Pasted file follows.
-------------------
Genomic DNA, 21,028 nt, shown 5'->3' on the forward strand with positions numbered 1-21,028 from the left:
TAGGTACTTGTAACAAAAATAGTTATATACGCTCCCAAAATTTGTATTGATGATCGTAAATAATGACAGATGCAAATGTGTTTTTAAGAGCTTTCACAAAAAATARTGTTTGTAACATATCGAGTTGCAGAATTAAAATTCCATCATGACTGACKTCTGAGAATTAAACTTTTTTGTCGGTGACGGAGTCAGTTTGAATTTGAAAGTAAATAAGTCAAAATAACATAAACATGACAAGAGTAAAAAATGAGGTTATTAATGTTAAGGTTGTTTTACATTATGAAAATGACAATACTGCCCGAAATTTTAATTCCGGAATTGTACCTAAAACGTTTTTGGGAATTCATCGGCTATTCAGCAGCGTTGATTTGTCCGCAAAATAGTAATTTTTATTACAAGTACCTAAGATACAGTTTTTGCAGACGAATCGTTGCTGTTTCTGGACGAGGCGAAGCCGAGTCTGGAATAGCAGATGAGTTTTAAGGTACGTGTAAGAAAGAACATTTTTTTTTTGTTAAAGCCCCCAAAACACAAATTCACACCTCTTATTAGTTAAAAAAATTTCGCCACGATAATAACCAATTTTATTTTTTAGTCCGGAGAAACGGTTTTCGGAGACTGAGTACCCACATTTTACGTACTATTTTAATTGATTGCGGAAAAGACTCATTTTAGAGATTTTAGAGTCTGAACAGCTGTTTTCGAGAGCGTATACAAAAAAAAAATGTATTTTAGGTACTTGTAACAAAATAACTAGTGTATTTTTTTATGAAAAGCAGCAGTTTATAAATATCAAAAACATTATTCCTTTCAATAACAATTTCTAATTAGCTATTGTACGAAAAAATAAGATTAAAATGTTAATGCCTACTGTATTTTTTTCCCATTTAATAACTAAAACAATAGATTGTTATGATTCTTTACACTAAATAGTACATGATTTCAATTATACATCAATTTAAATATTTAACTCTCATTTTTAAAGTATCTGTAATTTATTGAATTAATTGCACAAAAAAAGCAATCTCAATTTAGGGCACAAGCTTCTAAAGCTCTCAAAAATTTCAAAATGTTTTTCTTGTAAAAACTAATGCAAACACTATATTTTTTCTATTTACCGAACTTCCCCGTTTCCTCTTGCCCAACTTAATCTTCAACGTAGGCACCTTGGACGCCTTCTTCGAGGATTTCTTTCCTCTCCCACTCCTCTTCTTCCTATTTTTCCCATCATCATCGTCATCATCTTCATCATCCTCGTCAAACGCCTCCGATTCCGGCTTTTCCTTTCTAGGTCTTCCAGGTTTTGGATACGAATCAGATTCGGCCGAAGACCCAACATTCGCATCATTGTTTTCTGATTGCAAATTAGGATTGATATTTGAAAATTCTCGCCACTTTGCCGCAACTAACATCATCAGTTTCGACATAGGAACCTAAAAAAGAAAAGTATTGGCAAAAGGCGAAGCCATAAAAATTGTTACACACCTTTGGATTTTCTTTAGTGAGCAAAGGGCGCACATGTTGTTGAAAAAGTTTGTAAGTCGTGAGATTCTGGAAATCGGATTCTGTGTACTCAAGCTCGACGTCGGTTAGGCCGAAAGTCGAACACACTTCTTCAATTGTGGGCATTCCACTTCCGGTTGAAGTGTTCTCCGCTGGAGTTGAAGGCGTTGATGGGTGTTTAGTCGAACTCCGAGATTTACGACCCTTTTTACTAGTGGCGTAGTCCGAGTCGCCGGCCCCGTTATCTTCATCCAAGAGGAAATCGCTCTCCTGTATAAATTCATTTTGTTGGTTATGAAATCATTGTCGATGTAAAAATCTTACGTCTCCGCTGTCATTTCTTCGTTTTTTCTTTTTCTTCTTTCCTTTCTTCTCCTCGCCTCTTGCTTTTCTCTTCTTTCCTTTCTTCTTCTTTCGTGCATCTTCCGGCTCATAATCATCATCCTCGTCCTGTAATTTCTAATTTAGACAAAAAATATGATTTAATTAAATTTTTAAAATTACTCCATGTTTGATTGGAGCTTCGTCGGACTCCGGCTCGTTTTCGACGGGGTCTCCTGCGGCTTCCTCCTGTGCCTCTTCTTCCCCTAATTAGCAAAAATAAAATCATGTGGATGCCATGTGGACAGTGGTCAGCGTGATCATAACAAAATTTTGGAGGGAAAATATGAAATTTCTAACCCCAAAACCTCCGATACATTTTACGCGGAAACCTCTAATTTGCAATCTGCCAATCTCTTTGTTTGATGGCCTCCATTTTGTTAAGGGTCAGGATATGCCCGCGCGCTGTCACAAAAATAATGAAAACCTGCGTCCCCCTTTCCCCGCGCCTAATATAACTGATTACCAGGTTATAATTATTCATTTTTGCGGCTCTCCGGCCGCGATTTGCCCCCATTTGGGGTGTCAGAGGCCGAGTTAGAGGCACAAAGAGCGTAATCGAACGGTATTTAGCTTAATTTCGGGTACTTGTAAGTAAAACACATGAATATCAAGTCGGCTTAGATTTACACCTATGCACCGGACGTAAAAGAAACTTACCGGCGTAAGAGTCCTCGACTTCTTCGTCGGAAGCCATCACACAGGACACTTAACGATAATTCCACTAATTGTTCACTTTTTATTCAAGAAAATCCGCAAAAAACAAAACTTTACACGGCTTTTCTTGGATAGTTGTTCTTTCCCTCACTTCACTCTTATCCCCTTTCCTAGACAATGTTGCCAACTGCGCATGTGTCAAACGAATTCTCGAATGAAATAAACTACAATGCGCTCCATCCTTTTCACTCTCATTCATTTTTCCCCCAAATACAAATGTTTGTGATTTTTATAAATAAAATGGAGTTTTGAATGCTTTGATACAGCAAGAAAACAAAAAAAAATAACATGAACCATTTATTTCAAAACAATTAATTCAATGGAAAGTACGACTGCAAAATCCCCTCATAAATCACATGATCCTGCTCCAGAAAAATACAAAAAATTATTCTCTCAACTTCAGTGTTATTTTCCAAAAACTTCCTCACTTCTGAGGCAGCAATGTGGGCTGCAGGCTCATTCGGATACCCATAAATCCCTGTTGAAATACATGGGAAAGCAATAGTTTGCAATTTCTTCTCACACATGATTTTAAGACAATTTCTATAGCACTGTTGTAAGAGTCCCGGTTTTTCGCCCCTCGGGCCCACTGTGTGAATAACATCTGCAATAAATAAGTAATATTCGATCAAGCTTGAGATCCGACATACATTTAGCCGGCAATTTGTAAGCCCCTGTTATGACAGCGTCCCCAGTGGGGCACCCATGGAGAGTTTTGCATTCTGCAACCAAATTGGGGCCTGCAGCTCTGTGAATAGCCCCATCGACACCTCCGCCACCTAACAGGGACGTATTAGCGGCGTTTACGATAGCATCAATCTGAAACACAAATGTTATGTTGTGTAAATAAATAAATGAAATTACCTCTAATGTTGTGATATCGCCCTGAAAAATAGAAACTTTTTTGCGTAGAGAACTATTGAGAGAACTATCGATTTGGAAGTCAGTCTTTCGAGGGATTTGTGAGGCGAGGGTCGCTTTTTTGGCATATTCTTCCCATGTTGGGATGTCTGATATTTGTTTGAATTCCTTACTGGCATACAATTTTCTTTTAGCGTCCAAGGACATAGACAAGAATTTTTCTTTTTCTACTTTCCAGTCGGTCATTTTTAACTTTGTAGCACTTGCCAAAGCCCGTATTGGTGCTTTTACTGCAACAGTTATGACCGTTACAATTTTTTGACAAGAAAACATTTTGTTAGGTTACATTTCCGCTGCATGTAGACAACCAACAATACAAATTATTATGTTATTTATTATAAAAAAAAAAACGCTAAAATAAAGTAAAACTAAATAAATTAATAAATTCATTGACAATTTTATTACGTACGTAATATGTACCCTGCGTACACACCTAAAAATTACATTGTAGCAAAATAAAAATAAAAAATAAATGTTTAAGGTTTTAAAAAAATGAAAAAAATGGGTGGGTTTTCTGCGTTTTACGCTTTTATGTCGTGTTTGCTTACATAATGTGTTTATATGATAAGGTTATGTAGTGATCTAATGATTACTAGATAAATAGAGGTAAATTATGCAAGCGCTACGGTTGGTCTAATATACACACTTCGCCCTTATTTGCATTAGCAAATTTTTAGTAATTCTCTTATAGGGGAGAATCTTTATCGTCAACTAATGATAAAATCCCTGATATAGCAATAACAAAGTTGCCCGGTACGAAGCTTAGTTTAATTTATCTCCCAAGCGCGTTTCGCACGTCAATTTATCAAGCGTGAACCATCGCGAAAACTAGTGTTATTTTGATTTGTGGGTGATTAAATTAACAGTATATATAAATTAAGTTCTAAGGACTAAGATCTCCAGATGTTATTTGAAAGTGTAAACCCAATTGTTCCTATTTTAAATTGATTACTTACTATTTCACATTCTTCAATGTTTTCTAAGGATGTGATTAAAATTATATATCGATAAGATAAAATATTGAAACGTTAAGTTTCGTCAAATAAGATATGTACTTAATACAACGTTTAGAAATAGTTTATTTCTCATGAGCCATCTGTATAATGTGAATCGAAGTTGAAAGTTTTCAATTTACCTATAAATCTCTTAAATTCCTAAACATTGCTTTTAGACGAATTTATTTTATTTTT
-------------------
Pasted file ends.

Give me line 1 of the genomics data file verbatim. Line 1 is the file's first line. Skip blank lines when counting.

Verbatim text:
Genomic DNA, 21,028 nt, shown 5'->3' on the forward strand with positions numbered 1-21,028 from the left: